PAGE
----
Montgomery offers several parks in which to enjoy a family picnic. Chief among these is Blount Cultural Park, with its 300 acres of hills, lakes, and culture. Then take a walk to the Montgomery Museum of Fine Arts or the Alabama Shakespeare Festival Theatre and Shakespeare Gardens.

The highlight of the year in Montgomery is Jubilee CityFest which takes place during Memorial Day Weekend. CityFest appeals to a diverse crowd by offering the best of just about every genre of music including pop, country, alternative, zydeco, blues, jazz, folk, gospel, oldies and classic rock. Other Jubilee CityFest attractions include KidsFest, ArtFest, Symphony Pops Concert, Jubilee Run, “Thunder Over The River” fireworks and a Sunrise Celebration Service. It is easy to see why Montgomery is such a popular vacation destination at any time of year!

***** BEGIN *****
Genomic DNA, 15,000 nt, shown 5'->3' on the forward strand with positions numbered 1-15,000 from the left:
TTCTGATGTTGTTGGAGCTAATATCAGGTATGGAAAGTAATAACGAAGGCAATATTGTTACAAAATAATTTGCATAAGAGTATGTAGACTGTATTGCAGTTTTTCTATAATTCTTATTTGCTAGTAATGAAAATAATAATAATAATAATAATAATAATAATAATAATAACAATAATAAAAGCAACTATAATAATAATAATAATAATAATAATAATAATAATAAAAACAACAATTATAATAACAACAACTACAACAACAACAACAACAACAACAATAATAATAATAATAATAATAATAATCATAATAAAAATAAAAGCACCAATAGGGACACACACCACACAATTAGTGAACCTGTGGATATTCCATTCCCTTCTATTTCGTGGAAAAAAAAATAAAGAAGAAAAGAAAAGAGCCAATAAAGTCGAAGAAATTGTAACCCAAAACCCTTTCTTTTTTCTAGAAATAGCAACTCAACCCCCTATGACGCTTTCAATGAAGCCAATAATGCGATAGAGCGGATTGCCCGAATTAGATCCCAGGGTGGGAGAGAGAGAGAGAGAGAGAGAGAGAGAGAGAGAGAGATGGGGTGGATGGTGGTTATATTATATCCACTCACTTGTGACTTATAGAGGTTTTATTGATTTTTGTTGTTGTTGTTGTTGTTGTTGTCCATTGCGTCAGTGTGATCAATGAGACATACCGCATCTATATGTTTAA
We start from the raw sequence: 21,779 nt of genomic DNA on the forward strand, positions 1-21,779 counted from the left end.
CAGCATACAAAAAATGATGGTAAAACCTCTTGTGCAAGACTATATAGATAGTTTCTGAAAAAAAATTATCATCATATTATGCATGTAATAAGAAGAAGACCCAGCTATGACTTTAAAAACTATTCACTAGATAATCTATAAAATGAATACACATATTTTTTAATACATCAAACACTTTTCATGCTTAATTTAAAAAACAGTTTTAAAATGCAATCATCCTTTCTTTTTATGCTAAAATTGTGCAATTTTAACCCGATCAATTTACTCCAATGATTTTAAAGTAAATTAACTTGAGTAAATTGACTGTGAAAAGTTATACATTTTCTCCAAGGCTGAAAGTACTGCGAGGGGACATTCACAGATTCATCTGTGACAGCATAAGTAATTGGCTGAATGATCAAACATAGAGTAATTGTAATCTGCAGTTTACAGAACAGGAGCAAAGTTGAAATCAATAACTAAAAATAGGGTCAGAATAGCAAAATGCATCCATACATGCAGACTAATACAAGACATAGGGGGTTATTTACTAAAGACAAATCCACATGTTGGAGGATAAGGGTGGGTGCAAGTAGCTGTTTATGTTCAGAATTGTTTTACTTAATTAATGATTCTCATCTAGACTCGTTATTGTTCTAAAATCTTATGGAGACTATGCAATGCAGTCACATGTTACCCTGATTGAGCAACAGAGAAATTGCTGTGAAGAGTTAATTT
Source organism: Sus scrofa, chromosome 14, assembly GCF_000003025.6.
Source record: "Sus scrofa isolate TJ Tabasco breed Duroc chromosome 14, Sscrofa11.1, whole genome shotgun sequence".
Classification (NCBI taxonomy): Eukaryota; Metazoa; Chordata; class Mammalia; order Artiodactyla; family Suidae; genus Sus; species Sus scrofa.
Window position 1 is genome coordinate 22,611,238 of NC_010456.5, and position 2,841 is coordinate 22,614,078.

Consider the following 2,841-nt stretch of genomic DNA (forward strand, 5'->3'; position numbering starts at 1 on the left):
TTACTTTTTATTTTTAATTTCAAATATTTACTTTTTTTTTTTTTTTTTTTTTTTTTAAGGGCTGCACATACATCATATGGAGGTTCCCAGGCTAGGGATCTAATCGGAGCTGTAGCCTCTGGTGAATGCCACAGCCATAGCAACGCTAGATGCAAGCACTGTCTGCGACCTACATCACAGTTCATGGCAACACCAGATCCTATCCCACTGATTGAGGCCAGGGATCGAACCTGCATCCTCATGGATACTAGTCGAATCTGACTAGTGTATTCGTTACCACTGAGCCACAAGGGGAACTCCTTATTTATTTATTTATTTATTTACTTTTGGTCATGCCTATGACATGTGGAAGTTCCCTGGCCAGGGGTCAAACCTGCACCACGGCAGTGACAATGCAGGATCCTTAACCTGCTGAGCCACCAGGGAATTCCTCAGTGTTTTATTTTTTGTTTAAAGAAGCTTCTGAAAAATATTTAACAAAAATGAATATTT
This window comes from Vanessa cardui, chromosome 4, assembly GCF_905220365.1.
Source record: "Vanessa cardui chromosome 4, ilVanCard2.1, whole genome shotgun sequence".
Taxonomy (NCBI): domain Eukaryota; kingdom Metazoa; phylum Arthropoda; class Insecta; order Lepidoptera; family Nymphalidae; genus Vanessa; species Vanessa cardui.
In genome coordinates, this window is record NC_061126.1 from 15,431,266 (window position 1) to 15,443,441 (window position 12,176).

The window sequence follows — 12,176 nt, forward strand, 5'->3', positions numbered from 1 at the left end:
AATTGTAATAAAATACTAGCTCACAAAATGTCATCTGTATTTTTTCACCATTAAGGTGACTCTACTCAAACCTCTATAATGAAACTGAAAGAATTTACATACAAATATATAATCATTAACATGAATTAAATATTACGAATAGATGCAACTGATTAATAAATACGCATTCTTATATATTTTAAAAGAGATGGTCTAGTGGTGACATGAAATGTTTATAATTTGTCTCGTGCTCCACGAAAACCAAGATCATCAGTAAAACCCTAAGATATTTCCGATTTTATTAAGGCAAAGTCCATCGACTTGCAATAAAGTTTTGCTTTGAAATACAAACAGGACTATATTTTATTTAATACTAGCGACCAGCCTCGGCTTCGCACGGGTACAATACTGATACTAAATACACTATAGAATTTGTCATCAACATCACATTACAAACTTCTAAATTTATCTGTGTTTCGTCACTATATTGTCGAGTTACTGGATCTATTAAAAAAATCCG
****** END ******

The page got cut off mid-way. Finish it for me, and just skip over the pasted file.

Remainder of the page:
B- City Information:
Population: 201,568

Elevation: 250 feet above sea level

Land Area: 155.4 square miles

Location: Located in the central part of Alabama at the intersection of Interstates 65 and 85

Time Zone: Central Time Zone (when it’s noon in Montgomery, it’s 1pm in New York City and 10am in Los Angeles). Montgomery observes Daylight Saving Time from April – October

Weather:

Jan
Feb
Mar
Apr
May
Jun
Jul
Aug
Sep
Oct
Nov
Dec

Average temp. (°F)
46.4
50.2
57.6
64.0
72.0
78.6
81.5
80.9
76.0
65.2
56.0
48.8

High temperature (°F)
57.4
62.1
70.2
77.1
84.2
90.2
92.4
91.9
87.4
78.5
68.5
60.1

Low temperature (°F)
35.3
38.3
45.1
50.9
59.8
67.0
70.6
69.8
64.6
52.1
43.4
37.5

Precipitation (in)
5.0
5.3
6.0
4.3
4.0
4.2
4.8
3.5
3.8
2.6
4.2
4.8

Climate: